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It's way too soon to tell what, if any, long-term impact ongoing financial troubles at two major airlines may mean for Bombardier Inc., but if recent trends are any indication, the company may be in for a bumpy ride. Earlier this week, the airframe manufacturer's stock took a hit on news that a major customer -- US Airways -- once again sought protection from its creditors by filing for bankruptcy under Chapter 11 of U.S. law. According to published reports, the company may see its credit rating reduced to that of junk bonds by the financial industry. Those same reports state that some 40 percent of Bombardier's scheduled commercial aircraft deliveries are planned for the bankrupt airline and that another longtime Bombardier customer -- Delta Air Lines -- is considering bankruptcy protection. For its part, Bombardier maintained in a Sept. 12 press release that US Airways' difficulties "will not affect total aircraft deliveries for this fiscal year." According to Bombardier, 45 Bombardier CRJ aircraft are yet to be delivered to the bankrupt carrier from an original order of 85 aircraft signed in May 2003. "Of the 12 aircraft scheduled for delivery in the remainder of this fiscal year, eight will be taken by GE Capital Aviation Services (GECAS) in accordance with the original purchase agreement, leaving only four aircraft to be reconfigured for other airline customers," the manufacturer said.
Cessna Aircraft Company last week announced it has released Class A Terrain Awareness and Warning System (TAWS) Service Bulletins covering a large portion of its Citation fleet. According to Cessna, complying with its bulletins "provide the flight crew with aural and visual alerts to unintended approach to terrain. By incorporating airspeed attitude, crew response time, current flight stage and many other factors, it provides additional crew situational awareness." Covered by the new Service Bulletins are the 525 Citation CJ Mark V and Mark VIII models, the 550 Citation Bravo Mark VII and VIII, the 560 Citation Ultra Mark VIII, the 550 Citation II Mark VIII and the 650 Citation VII. Cessna says new Service Bulletins for Sandel Class A and Class B solutions will be available in October. According to Cessna, the FAA has issued its final report on the forthcoming TAWS mandate, which goes into effect March 29, 2005. The FAA's final rule on TAWS established two classes of related equipment: Class A systems, which apply to all Part 121 and 135 operations with aircraft configured with at least 10 passenger seats; and Class B systems, which apply to all Part 91 operators, for aircraft having six or more passenger seats, and Part 135 operators with six to nine passenger seats. The TAWS technology is designed to replaced existing ground proximity warning systems (GPWS) and includes the GPWS functionalities but adds premature descent alerts (PDA) and forward looking terrain avoidance (FLTA). For more information on Cessnas Citation TAWS program, e-mail TAWS@cessna.textron.com.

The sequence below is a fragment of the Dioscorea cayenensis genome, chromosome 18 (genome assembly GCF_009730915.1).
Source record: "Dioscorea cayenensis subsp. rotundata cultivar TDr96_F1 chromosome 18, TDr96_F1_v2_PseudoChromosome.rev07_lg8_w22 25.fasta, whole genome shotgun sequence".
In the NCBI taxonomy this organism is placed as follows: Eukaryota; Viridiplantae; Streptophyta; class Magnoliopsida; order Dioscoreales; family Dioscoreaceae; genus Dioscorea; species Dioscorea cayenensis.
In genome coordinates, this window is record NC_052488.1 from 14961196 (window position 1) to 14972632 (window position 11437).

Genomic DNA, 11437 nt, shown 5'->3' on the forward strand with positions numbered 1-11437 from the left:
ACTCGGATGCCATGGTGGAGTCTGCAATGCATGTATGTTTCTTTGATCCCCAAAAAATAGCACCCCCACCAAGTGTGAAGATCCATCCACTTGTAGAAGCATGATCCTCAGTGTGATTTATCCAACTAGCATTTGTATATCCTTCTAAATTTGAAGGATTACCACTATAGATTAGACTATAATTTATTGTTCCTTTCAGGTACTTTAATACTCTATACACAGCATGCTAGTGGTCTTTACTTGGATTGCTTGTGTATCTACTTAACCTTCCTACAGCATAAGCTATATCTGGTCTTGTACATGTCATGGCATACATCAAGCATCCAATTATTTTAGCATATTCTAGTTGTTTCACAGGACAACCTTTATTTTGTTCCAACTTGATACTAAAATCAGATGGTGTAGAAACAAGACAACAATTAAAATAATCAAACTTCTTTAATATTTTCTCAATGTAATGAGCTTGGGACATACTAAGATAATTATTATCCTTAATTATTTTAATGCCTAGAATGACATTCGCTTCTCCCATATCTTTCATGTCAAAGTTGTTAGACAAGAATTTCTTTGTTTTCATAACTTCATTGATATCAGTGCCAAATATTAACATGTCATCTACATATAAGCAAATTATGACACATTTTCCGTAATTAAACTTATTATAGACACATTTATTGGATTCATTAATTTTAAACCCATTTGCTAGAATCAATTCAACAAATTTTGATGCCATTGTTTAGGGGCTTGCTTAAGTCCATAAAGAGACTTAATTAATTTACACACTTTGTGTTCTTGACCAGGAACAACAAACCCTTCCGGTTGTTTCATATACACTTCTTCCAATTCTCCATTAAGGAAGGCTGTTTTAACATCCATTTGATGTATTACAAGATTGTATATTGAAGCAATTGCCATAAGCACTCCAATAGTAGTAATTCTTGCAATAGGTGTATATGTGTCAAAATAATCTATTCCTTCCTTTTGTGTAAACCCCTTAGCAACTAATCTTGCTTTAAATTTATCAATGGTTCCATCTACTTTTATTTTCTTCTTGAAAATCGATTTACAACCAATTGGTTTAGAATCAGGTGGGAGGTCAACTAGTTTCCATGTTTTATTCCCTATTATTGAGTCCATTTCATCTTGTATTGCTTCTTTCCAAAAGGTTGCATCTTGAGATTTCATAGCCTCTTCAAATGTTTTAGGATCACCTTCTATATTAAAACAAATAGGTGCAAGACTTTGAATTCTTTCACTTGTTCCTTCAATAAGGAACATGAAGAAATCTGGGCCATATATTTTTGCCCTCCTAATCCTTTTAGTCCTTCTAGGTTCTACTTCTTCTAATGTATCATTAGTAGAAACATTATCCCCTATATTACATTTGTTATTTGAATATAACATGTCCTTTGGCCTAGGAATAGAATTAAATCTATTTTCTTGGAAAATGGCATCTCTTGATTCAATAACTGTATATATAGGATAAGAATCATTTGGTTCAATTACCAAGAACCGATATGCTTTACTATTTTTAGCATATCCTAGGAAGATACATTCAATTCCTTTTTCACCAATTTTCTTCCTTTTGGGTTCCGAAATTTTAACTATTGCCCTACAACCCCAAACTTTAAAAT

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General aviation's alphabet soup has been positively hyperventilating the last few days in response to a new bill introduced in Congress by U.S. Rep. Anthony D. Weiner (D-N.Y.). Weiner, who apparently never read what Mark Twain wrote about idiots and Members of Congress, last week introduced H.R. 5035, which would "require the ... same [pre-boarding] screening of all passengers and property ... carried aboard a [general aviation] aircraft as is provided for ... a passenger aircraft operated by an air carrier," among other things. Put another way, you'd have to walk through a metal detector and be screened by the TSA before climbing into your sailplane, hot air balloon or LSA, much less your Gulfstream. Despite the sheer impracticality of being screened before taking off your Cub from your own grass strip, there simply aren't enough bucks in Uncle Sugar's bank account -- and never will be -- to make such nonsense happen. Hopefully, according to AOPA, however, the fork may have been stuck into the Weiner (whiner?) bill by the time you read this. "We're using our professional Washington, D.C.-based legislative staff and our personal, ongoing relationships with powerful members of Congress to drive a stake through the heart of this ill-conceived bill," said AOPA President Phil Boyer. "The congressmen closest to aviation issues know exactly how AOPA members feel about this legislation." According to AOPA, the first opportunity for the Weiner bill to advance would be today when the House considers legislation implementing recommendations from the 9/11 Commission. Weiner could try to offer his bill as an amendment to that legislation, but the likelihood of his success is low, according to observers. Meanwhile, the TSA has made it abundantly clear over the last couple of years that it does not consider GA aircraft to be a threat to national security, even though the agency has not yet made itself heard on this legislation. The good thing is that Congress won't be in session much longer this year. The bad news is that Weiner, whose congressional district is centered in the New York City borough of Queens, faces what is widely considered to be token opposition in the coming general election. Do you feel secure yet?